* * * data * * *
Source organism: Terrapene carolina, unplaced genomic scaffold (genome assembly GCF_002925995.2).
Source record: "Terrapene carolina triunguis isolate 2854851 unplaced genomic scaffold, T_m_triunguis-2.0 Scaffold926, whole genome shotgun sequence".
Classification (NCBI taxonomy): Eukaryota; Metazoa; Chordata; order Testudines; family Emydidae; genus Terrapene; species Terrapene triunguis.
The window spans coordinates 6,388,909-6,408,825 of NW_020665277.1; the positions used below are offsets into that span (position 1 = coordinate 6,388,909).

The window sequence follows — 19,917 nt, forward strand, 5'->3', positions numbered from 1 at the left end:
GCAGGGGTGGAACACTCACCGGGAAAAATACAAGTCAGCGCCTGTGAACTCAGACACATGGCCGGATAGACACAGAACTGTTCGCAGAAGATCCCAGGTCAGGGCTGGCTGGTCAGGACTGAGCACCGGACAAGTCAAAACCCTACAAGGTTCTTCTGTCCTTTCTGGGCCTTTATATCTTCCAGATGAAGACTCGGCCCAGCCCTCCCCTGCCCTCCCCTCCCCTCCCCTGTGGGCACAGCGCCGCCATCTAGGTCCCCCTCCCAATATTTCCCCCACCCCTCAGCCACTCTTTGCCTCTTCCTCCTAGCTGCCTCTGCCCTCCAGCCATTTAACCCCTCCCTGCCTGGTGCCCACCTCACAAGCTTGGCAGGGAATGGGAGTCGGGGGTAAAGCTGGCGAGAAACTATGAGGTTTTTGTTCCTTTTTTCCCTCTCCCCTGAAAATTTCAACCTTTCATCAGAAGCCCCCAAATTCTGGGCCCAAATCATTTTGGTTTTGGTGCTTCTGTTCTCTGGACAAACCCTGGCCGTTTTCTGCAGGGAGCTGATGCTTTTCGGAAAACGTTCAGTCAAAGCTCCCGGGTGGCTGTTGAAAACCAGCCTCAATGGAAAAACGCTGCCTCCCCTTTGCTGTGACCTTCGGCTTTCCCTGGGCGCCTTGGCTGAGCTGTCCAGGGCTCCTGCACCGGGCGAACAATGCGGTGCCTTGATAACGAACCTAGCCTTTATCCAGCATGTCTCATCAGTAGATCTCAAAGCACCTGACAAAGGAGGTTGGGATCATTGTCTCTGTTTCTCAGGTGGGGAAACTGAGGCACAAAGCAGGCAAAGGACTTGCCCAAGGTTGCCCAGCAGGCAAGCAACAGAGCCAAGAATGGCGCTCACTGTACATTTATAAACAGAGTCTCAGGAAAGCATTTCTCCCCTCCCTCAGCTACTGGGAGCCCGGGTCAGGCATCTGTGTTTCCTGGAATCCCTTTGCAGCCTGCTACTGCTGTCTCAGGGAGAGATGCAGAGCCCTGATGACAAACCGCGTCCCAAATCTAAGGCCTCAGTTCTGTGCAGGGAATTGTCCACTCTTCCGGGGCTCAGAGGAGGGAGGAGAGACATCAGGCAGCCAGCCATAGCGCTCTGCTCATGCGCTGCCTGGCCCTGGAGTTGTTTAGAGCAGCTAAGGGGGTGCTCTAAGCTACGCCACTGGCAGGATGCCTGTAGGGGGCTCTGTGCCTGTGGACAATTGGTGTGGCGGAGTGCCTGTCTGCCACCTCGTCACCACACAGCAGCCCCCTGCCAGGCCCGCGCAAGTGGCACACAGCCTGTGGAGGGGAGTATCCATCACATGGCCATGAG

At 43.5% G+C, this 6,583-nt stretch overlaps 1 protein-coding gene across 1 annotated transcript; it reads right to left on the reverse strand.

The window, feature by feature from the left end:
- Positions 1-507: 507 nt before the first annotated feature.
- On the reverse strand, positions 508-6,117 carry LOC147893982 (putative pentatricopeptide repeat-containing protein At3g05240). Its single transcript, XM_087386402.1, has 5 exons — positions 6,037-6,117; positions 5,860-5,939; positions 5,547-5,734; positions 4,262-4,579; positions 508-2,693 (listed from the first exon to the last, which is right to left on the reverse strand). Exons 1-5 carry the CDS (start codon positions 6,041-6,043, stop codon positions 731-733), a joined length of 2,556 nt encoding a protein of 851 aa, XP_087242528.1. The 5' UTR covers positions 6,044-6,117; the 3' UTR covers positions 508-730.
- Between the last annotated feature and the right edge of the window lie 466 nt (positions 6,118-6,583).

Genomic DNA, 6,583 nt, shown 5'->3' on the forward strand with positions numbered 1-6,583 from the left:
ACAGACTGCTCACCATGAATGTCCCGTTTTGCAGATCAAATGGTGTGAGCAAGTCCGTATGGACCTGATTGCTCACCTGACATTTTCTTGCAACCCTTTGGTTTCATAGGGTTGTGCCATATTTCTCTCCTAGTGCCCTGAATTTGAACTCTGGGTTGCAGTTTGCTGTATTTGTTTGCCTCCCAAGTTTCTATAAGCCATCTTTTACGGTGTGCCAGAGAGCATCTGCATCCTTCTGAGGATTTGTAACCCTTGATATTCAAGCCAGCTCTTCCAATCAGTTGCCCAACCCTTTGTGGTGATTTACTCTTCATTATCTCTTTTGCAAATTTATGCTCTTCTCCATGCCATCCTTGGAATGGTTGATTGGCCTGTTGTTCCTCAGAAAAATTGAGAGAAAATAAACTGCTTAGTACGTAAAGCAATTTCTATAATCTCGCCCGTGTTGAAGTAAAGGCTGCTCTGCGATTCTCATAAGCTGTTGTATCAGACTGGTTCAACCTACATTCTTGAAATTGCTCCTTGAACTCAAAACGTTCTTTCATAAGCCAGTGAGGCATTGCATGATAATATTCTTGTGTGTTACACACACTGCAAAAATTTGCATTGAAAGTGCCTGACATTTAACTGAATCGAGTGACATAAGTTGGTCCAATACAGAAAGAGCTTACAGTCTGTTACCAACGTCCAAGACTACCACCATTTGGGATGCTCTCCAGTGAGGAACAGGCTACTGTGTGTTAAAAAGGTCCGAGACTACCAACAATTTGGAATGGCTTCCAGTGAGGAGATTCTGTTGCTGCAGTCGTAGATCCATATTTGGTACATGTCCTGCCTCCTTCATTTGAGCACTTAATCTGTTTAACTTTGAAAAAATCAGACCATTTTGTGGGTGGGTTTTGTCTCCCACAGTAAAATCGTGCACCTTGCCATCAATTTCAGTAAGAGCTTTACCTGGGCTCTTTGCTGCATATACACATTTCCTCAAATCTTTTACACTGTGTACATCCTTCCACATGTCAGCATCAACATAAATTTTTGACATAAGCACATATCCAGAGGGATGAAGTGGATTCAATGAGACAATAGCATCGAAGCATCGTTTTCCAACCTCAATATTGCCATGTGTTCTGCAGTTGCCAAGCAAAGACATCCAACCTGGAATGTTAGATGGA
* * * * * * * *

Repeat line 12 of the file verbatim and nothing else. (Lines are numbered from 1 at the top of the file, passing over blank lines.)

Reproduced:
Genomic DNA, 6,583 nt, shown 5'->3' on the forward strand with positions numbered 1-6,583 from the left: